Hannah Pearl Utt: She got it immediately. From the first phone call, she saw the spaces the same way that they were intended to be seen and felt. She got the idea of texture that I was looking for – every space needed to feel like it had layers and layers of life lived in it and she knows where those places are in New York. She’s a New Yorker. She’s an incredible negotiator. And she got us those places against all odds basically. And the [apartment] was the only place I could find that hadn’t been renovated in the right part of New York with as many bedrooms that we needed. The layout we were looking for was too dangerous. The hallways were so narrow and it was actually like an artist’s loft and functioning theater in the living room.
At the last second, Lauren showed me the place we ended up using, which was actually an empty rectory that was falling apart, [with] holes in the ceiling and our production designer was so excited by the prospect of having a place to dress head to toe rather than this other place where she would’ve had time only to remove things. That was her playground. And then for lighting [so it could be filmed 360], Jon Keng sent his crew a day early to start lighting the entire apartment and it was lit like a theater so we could do all of those oners. Great crew.
Jen Tullock: We hired a bunch of winners.
When you’re living with something this long, were there ways it came alive in ways you were excited about?
Hannah Pearl Utt: There were so many wonderful, surprising moments. Finding Mandy [Patinkin] was huge because Mel was a late addition to the script. He was dead for a long time. And that first day he was on set, it was so clear that he was the Mel we had been writing for all of these years, so was really cool getting to meet this man that we felt we knew really well already. And then my collaboration with Jon Keng really surprised me — what came out of the combination of our eyes.
Jen Tullock: Mine was Oona [Yaffe, who plays Jackie’s daughter] because the character of Dodge inevitably had so much of our childhood selves in her and was, as such, a composite of our weirder and favorite things of our very strange childhoods. Seeing Oona saying some of those lines and to me [as her mother] in the scene was emotional and really special and surreal.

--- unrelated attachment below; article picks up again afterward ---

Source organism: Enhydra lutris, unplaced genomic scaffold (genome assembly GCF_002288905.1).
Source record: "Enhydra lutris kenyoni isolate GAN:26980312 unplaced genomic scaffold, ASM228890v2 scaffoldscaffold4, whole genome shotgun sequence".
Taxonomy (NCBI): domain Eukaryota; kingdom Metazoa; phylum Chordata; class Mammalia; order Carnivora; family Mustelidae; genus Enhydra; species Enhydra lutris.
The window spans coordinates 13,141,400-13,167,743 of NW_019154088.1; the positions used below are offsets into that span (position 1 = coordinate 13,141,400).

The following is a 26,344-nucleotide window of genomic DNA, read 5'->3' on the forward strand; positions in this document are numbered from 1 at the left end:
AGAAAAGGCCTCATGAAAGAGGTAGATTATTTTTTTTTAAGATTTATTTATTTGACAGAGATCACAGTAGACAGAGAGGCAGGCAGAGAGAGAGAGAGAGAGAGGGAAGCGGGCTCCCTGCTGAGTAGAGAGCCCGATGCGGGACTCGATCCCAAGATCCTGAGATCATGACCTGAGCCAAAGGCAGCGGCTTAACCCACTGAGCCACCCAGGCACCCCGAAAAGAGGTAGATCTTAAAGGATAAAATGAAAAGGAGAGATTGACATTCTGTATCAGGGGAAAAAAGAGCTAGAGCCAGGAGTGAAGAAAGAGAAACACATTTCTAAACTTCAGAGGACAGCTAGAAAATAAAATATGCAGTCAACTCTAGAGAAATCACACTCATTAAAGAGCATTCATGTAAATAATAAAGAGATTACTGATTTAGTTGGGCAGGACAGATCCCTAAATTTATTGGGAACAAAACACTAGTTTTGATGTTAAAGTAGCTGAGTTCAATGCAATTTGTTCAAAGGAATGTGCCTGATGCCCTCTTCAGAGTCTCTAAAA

Hannah Pearl Utt: Yeah, also getting to watch Jen just go as Jackie and finally just be Jackie was very fun and say things like “Malarkey” without thinking.
Jen Tullock: Hannah let us all improvise quite a bit, so that was nice.
What’s it like bringing this out into the world?
Jen Tullock: Terrifying. [laughs] Even more so for [Hannah] because I feel like maybe being the person that just holds the tail up [of the dragon] in the parade. I feel like I’ve been experiencing my own anxiety, but also absorbing so much of hers because it’s our movie, but it’s also her movie and that has been stressful as her friend, just being like how does she feel about that? But the good news is people are loving the movie, so that’s been really gratifying selfishly and also gratifying as someone that loves the director.
Hannah Pearl Utt: It’s a real rollercoaster. The anticipation of sharing it is the hardest part for me. I have a lot of anxiety about people seeing the movie and then talking to people about the movie and then when it actually happens, it’s usually quite painless, if even nice. But it’s hard to do something difficult and personal that you don’t think is perfect, but you love a lot and then ask people to understand and also to love it…
Jen Tullock: And to also scrutinize it.
Hannah Pearl Utt: And feel that it’s worth an hour-and-a-half of their time. That’s a big ask. So it’s been all of the things. But sharing it with the people who helped us make it has been amazing and our family — our chosen family and biological family — seeing it and understanding it has been really gratifying.